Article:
One of the first improvements made by the Japanese government after the Meiji Restoration was the introduction of a modern postal service, because the old system, with post stations and mail couriers was old and too slow. Therefore, a Japanese statesman named Hisoka Maejima was sent to Great Britain, to study the British General Post Office. He returned to Japan in 1871 and established the Japanese Post Office, initially between Tokyo and Osaka and soon expanded throughout the country.
An interesting aspect of the Japan Post is its service mark, yūbin māku 〒, which is a stylization of the katakana テ ("te"). The symbol comes from the word teishin, which means “communications” and it is so widely used to indicate the postal code, that it was included in the Japanese character sets (it is the Unicode character U+3012).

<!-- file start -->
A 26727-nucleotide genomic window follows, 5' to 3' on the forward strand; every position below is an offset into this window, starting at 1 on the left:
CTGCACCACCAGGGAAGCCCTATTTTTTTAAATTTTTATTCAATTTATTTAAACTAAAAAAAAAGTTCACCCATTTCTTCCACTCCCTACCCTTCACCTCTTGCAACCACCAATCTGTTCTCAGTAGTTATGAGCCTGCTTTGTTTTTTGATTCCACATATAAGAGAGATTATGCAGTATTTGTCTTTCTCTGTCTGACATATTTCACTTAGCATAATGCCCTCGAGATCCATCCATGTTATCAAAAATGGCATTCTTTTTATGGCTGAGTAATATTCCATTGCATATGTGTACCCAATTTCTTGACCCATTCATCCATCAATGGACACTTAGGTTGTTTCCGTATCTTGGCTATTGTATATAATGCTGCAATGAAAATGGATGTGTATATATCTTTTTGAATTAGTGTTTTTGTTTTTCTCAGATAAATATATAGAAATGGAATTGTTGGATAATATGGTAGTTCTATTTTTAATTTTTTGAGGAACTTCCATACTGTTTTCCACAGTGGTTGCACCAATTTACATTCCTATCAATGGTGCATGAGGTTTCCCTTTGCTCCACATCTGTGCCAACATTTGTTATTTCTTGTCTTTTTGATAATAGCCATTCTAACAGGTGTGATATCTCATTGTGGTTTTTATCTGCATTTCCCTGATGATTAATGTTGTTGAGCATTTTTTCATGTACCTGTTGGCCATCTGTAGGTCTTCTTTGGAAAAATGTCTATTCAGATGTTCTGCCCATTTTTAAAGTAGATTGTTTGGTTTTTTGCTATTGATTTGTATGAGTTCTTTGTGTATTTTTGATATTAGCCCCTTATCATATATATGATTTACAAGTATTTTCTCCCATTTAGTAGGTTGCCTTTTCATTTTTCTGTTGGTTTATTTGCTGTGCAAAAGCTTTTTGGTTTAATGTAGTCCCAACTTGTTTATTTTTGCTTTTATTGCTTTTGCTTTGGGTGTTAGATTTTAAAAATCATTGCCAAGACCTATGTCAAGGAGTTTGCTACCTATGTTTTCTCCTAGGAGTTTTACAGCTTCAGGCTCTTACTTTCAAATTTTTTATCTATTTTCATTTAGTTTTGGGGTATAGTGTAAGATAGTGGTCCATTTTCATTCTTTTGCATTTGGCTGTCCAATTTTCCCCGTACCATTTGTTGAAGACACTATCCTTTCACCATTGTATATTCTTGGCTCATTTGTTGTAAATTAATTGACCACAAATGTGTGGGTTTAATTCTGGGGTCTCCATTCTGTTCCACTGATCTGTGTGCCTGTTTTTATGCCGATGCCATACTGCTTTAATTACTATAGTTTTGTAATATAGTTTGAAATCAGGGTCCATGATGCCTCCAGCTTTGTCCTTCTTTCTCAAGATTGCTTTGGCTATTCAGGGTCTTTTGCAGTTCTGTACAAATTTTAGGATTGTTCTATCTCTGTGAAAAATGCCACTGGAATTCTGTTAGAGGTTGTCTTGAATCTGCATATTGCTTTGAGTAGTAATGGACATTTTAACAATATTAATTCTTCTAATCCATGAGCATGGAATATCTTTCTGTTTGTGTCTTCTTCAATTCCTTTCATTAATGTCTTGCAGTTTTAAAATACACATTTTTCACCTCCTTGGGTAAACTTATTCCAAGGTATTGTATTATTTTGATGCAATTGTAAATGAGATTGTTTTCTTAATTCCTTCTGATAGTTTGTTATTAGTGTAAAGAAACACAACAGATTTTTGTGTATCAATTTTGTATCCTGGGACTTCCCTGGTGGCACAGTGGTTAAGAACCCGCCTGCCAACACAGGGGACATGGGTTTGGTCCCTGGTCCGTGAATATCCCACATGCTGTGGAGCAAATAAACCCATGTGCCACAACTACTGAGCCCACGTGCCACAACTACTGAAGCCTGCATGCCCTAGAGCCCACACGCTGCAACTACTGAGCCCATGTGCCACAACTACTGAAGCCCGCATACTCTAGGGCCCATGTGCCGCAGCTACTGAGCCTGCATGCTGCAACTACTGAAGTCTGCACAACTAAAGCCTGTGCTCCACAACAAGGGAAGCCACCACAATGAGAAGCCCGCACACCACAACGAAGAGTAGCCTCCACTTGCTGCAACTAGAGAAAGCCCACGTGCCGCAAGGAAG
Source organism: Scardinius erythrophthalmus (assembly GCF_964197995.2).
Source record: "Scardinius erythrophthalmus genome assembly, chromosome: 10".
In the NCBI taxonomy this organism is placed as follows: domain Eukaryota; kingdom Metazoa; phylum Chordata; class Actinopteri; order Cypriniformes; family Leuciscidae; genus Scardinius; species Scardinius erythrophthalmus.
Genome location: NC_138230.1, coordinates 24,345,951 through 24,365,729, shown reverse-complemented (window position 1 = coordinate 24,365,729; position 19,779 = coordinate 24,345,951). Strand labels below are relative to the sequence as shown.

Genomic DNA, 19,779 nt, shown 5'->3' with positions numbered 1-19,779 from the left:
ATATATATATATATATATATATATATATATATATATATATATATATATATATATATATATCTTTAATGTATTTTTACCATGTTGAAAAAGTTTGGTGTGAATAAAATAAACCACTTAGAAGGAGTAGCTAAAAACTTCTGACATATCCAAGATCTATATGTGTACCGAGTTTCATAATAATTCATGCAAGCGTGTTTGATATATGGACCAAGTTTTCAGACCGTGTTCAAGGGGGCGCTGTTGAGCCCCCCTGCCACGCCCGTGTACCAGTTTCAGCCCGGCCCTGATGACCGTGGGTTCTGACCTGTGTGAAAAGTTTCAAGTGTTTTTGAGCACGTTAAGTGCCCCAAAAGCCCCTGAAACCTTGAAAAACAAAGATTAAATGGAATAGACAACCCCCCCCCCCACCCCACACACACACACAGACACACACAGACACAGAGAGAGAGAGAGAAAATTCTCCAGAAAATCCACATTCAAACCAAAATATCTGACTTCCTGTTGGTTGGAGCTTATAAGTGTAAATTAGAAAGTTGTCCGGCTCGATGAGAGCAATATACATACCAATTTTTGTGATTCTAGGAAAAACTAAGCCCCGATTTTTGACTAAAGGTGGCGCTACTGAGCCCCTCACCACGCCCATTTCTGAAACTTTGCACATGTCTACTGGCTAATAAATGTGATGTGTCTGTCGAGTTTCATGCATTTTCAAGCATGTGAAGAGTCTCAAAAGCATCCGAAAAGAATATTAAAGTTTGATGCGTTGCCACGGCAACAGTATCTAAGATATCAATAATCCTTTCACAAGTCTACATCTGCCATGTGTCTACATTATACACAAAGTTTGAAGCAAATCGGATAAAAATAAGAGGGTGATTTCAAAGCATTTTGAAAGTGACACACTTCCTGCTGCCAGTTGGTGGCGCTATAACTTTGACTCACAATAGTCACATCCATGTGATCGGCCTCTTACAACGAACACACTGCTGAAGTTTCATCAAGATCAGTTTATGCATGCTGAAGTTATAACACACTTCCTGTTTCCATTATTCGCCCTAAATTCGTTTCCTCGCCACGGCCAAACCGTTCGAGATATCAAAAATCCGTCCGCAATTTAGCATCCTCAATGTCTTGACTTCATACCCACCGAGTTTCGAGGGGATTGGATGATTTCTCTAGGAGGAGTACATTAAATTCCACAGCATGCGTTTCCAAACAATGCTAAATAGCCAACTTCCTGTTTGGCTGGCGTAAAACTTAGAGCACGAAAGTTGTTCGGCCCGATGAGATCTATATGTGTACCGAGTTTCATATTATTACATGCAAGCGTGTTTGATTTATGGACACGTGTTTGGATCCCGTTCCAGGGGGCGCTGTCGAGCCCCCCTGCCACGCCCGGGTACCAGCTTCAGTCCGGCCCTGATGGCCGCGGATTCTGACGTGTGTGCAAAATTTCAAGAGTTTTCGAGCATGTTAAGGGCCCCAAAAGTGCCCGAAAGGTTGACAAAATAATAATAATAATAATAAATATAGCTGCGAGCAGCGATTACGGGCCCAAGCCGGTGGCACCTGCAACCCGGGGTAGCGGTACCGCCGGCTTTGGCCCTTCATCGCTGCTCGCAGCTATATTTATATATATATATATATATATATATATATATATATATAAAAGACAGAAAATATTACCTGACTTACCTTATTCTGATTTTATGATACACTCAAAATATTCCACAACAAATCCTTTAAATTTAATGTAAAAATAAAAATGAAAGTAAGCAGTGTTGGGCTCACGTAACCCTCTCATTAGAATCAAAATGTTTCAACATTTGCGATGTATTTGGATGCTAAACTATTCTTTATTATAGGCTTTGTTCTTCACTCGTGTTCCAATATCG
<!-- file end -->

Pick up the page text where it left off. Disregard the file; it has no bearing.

And since we like the Japanese mascots, I must add that there’s also a… mascot version for the Japan Post symbol: meet Number-kun 〠, which was also important enough to receive its own Unicode character, U+3020.
The full Japan Post marking is quite complex, including the 〒 sign between the kanji forming the word 郵便 (yūbin), with the word POST written beneath.
Here it is displayed on an old post box from the traditional street Kashiya Yokocho (the “Sweets Store Alley") from Kawagoe.
Yesterday’s Japan Photo: